women walking in fields of corn

Smear Tests/ Cervical Screenings: Don’t Flipping Put Them Off

women walking in fields of corn

I received a letter in the post recently informing me that I needing a cervical screening.

I immediately panicked at the terminology before realising (thanks to Google) that this was the fancy term for a smear test. The negative association around a smear wasn’t the best PR push to get women checking their cervix so I’m all for this new spin on things.

It had been three years since my last smear, so the letter took me by surprise in all honesty.

I’d completely forgotten about the test I lovingly refer to as, ‘eyelash curlers, down there’.

No one, no one, likes a smear test and that’s to be accepted. You’re not popping in for your enjoyment.

Yes, it’s uncomfortable but it’s freaking vital and could be live saving so it’s not up for negotiation in my eyes.

I had it done today which has prompted my post and despite a trip to the surgery last week which ended in a nurse unable to find my womb, which was hiding FFS.

I arrived today to meet a doctor and nurse duo, gloved-up and determined to track that bad girl down (they did and promptly too). I took some deep breaths, chatted about what I was doing today and it was all over.

It’s not a mandatory test but it’s advised so I wanted to appeal to anyone putting it off.

I had it done because I want to live. I want to keep on top of my health and give my best go at prevention so I can stick around for those kids of mine. So I can keep pushing towards making my dreams a reality, and enjoying the fruits of my labour and life. So I can walk in the freaking corn fields the girl in the photo (not me) is doing.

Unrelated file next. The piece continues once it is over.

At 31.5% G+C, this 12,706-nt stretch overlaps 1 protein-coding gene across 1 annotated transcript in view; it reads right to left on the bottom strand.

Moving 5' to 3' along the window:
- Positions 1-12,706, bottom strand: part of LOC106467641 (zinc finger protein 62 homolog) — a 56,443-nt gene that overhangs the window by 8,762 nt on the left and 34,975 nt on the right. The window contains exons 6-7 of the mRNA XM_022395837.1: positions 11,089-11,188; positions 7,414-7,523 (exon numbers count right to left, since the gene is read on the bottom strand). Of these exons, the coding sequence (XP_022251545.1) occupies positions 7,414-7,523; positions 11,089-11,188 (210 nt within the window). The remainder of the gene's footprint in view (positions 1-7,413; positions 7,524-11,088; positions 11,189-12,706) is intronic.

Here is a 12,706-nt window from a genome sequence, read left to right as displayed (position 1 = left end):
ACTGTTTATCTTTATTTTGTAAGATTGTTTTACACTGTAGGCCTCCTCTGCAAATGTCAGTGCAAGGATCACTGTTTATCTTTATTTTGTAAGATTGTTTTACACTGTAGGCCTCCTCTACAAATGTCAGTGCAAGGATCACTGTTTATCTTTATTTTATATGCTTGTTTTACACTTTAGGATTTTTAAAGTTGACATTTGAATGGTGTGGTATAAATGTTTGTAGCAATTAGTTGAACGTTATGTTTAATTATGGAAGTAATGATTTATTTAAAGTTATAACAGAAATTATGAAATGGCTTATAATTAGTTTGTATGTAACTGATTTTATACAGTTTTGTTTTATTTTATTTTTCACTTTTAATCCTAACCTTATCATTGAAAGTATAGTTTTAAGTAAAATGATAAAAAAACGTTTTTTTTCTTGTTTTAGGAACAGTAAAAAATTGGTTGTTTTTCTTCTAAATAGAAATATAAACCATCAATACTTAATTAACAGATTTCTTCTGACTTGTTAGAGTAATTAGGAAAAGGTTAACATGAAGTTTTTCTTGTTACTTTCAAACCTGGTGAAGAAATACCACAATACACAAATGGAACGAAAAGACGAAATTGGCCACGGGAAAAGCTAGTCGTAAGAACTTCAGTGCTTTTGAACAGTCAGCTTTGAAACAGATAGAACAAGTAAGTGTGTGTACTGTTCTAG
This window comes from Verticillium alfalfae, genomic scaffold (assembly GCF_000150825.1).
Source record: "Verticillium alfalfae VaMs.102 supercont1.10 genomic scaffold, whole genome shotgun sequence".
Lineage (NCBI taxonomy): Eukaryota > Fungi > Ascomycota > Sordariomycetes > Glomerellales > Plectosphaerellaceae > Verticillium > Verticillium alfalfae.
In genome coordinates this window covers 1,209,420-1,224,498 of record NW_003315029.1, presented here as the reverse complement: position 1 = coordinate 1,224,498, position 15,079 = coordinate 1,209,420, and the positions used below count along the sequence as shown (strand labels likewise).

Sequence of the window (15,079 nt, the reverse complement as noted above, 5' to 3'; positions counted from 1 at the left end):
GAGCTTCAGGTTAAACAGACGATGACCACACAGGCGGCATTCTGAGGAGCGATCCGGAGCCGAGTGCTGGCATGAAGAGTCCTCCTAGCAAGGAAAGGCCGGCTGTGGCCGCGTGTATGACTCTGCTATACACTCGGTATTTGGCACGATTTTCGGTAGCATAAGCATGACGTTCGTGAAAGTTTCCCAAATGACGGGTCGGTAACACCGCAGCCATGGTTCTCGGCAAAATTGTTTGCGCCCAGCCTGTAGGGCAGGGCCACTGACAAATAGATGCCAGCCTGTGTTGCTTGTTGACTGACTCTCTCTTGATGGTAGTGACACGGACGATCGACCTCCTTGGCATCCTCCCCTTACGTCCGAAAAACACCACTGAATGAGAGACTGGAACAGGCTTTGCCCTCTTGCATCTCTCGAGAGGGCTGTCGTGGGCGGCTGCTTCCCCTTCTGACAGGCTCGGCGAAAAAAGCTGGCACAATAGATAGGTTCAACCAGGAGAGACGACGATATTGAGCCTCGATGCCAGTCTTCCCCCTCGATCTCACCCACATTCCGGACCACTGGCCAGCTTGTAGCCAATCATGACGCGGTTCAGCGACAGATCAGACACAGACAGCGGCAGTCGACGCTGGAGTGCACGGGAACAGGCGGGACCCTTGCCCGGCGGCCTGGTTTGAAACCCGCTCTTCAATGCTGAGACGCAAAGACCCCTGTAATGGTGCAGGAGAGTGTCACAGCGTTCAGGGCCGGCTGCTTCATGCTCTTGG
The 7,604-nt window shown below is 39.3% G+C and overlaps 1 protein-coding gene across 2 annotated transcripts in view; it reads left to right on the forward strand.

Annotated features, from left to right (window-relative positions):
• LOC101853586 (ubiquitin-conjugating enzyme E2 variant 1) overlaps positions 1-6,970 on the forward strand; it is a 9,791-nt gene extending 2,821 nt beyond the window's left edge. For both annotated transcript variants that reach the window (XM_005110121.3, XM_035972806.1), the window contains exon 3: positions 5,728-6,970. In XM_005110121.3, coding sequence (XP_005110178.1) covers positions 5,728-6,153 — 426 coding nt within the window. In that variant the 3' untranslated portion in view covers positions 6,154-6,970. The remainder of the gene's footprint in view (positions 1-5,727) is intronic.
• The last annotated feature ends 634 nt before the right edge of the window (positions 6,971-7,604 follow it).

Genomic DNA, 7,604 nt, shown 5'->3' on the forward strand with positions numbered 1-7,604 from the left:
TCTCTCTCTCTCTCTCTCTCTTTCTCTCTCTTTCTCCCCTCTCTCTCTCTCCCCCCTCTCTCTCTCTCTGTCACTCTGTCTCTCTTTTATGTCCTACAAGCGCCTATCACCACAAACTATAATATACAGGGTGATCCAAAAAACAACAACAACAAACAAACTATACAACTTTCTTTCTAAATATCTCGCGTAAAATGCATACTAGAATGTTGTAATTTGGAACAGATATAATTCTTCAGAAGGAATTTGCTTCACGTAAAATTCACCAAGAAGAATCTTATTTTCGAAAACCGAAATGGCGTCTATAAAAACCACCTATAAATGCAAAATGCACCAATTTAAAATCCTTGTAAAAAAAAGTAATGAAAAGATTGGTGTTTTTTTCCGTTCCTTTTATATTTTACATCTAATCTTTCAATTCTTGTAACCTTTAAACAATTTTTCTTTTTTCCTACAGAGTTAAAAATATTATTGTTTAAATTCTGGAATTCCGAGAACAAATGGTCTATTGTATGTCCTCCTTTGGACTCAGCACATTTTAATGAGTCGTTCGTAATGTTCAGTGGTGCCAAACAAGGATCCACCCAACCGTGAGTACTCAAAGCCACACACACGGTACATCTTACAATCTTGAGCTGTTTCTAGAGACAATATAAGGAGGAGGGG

So I can get in quick if problems arise.

According to the NHS website, ‘the aim of the NHS Cervical Screening Programme is to reduce the number of women who develop cervical cancer and the number of women who die from the condition. Since the screening programme was introduced in the 1980s, the number of cervical cancer cases has decreased by about 7% each year’.

Being screened means that any abnormal changes in the cells of the cervix are detected and treated to stop that dirty C word from developing.

Yes to that.

I started my blog initially in November 2010 to reach other parents who like myself might have felt alone, lacking in confidence and in need of a virtual friend, because I sure was.

I never, not for a nanosecond thought I’d reach millions through my work, or that I’d be deemed an influencer in any way, but that’s what happened.

I want to use my role for good. I want to influence others to put themselves and their health first.

Please don’t put that smear off.

Thanks for reading.

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Smear Tests/ Cervical Screenings: Don't Flipping Put Them Off

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